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Pay increase for mental health and addiction support workers next month

Hon Dr David Clark

Minister of Health

25th July 2018

Media Statement

 

Five thousand mental health and addiction support workers will receive a pay increase next month with Health Minister Dr David Clark signing an agreement this morning which gives them the same pay rates as care and support workers. 

"This Government is committed to pay equity and lifting wages, particularly for our lowest paid workers," said David Clark at the signing ceremony.

"I'd like to acknowledge the courage and perseverance of Kristine Bartlett and the Food and Service Workers Union - now E Tū - in filing and pursuing the original pay equity case in the Employment Court six years ago.

"Last year when Labour was in Opposition, Jacinda Ardern was very clear that extending pay equity to mental health and addiction support workers would be one of our first priorities in Government.

"I'm pleased that we can now sign this agreement with unions and employers, to extend the Care and Support Workers (Pay Equity) Settlement Act to include these important workers."

From next month nearly half will get an increase of more than $3 per hour which means full-time workers will be paid approximately an extra $120 a week before tax.  One-in-five workers will get an increase of more than $5 per hour or around an extra $200 for a 40-hour week.

The new pay scale reflects workers' qualifications and experience. It will be back-dated to 1 July 2017.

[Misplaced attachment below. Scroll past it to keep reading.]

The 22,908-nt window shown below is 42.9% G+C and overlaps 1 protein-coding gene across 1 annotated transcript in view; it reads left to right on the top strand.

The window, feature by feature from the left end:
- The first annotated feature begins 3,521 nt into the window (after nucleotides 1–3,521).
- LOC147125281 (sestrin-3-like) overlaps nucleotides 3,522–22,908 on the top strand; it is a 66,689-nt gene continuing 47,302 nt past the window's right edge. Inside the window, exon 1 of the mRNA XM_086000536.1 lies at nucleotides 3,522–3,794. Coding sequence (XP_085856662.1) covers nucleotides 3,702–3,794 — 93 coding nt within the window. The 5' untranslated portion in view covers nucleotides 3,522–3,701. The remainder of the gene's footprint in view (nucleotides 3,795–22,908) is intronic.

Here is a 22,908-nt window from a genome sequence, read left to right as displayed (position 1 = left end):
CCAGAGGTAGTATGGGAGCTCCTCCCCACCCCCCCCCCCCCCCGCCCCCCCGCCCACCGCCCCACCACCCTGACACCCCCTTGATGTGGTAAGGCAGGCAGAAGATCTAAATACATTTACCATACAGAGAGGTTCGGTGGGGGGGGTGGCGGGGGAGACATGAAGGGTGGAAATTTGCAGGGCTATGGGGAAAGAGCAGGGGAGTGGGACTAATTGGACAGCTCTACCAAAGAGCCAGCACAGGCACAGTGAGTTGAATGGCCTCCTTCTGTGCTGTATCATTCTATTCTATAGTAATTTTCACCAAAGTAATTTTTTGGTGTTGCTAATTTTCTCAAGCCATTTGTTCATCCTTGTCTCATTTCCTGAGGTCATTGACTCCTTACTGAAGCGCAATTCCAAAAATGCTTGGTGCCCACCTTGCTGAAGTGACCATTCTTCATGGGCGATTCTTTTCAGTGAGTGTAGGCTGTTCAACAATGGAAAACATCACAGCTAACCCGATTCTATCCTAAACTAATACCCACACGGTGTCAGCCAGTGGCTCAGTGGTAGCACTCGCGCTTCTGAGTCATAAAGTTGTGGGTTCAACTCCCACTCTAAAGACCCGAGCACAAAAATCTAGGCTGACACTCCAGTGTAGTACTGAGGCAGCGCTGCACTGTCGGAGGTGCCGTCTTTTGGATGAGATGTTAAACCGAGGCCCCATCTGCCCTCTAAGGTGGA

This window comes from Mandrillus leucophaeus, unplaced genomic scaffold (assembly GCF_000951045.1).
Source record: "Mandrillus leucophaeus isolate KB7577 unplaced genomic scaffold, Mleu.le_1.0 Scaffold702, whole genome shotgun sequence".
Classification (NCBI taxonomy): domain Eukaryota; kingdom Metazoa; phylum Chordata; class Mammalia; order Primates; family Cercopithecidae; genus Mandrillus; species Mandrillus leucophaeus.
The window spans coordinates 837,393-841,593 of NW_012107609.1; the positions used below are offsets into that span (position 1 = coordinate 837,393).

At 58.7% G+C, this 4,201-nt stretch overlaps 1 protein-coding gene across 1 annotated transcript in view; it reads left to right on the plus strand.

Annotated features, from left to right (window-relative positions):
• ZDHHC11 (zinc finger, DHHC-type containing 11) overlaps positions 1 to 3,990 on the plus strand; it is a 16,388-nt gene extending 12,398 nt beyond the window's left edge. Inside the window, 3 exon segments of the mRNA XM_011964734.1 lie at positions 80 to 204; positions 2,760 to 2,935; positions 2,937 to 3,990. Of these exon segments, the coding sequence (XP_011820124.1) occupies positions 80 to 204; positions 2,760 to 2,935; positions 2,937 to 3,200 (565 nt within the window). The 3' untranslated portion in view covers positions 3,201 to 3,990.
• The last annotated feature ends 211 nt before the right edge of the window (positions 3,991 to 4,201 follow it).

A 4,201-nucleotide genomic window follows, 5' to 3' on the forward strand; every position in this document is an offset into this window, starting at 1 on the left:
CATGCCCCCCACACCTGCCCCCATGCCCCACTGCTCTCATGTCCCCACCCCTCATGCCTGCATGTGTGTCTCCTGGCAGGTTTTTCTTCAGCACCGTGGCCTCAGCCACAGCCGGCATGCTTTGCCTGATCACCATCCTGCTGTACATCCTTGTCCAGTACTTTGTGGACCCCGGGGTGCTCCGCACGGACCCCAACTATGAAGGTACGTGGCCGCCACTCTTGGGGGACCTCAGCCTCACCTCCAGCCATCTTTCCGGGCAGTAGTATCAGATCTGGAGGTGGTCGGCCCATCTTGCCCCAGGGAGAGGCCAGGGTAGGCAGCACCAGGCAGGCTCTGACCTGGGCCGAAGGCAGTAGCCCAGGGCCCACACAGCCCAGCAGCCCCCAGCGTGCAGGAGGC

"This agreement puts right a problem created by the previous Government, which deliberately excluded mental health and addiction workers from the Care and Support Workers settlement. These workers often support New Zealanders when they are most vulnerable and they deserve a fair go. This Government has delivered that," says Dr Clark.

"Ensuring our mental health and addiction workers are paid what they deserve will help deliver a robust workforce," says Dr Clark. 

The $173.5 million settlement extension will be implemented over a five-year term and funded through an increase to Vote Health.

Background 

There are an estimated 5,000 people in New Zealand's mental health and addiction workforce. 

The Care and Support Workers (Pay Equity) Settlement Act increased the pay rates of 55,000 care and support workers in aged and disability residential care, and home and community support services but didn't include mental health and addiction support workers. 

A claim was lodged with the Employment Relations Authority by the Public Service Association and E tū, seeking that mental health and addiction support workers be paid the same increased wage rates. 

The Government agreed to negotiate an agreement to extend the Act.


Contact:
Adam Bennett
021 862 185
adam.bennett@parliament.govt.nz

Last updated: August 29, 2018